[Python-Dev] Switch statement

Nick Coghlan ncoghlan at gmail.com
Thu Jun 15 12:37:35 CEST 2006

M.-A. Lemburg wrote:
> The standard
> if ...
> elif ...
> efif ...
> else:
>     ...
> scheme already provides the above logic. There's really
> no need to invent yet another syntax to write such
> constructs, IMHO.

It's a DRY thing. The construct that a switch statement can replace actually 
needs to be written:

v = ...
if v == ...:
elif v == ...:
elif v == ...:

The 'v =' part is replaced by 'switch' and the 'if v ==' and 'elif v ==' are 
all replaced by 'case'.

A separate statement is also easier to document to say that order of 
evaluation of the cases is not guaranteed, and that the cases may only be 
evaluated once and cached thereafter, allowing us free rein for optimisations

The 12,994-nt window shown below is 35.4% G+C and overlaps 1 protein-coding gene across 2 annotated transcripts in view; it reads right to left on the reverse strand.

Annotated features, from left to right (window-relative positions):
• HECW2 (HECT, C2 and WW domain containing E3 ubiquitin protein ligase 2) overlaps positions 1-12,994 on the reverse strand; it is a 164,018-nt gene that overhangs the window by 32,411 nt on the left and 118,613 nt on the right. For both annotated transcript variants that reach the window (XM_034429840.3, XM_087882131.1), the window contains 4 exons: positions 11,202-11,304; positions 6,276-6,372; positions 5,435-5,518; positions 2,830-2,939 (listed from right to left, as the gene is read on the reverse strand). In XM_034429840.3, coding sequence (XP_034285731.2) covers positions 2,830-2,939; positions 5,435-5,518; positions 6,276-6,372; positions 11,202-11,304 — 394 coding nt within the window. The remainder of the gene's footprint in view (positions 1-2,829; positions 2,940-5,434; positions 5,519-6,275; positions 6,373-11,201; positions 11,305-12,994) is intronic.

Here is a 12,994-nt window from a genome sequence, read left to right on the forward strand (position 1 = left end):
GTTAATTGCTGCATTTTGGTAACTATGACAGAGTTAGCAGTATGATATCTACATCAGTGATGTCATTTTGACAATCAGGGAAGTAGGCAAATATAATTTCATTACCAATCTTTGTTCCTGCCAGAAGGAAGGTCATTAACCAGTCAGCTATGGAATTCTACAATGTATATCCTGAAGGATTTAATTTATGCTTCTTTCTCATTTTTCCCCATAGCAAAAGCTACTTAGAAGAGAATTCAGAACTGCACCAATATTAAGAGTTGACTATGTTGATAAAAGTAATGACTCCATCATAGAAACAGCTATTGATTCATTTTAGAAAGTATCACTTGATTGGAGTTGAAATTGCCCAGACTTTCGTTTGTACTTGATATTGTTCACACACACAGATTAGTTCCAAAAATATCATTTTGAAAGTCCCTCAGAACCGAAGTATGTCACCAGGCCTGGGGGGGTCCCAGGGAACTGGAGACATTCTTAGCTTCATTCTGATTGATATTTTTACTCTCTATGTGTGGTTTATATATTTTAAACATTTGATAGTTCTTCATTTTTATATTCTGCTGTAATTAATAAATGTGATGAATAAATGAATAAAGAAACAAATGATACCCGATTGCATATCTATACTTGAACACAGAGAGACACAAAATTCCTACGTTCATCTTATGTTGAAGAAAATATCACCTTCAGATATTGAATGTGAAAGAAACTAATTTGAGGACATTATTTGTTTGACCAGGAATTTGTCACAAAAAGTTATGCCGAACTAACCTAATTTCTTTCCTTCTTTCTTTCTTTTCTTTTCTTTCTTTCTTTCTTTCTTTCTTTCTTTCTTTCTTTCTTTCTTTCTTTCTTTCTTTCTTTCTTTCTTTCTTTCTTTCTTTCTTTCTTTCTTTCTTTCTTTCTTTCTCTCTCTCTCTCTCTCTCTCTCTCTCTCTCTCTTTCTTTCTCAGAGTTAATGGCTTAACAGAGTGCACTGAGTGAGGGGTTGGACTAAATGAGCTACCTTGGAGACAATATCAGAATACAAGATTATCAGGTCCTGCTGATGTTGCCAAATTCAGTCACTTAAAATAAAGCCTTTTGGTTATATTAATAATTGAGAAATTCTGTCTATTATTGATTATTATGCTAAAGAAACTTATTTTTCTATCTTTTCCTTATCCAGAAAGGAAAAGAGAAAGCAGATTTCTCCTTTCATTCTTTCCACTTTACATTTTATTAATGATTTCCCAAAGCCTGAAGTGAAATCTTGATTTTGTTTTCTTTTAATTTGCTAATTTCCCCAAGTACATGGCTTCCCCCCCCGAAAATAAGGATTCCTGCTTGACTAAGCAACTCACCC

that aren't possible with a normal if statement. The optimisation of the 
if-elif case would then simply be to say that the compiler can recognise 
if-elif chains like the one above where the RHS of the comparisons are all 
hashable literals and collapse them to switch statements.

It's also worth thinking about what a 'missing else' might mean for a switch 
statement. Should it default to "else: pass" like other else clauses, or does 
it make more sense for the default behaviour to be "else: raise 
ValueError('Unexpected input to switch statement')", with an explicit "else: 
pass" required to suppress the exception?

The lack of a switch statement doesn't really bother me personally, since I 
tend to just write my state machine type code so that it works off a 
dictionary that I define elsewhere, but I can see the appeal of having one, 
*if* there are things that we can do with a separate statement to make it 
*better* for the purpose than a simple if-elif chain or a predefined function 
lookup dictionary.


Nick Coghlan   |   ncoghlan at gmail.com   |   Brisbane, Australia

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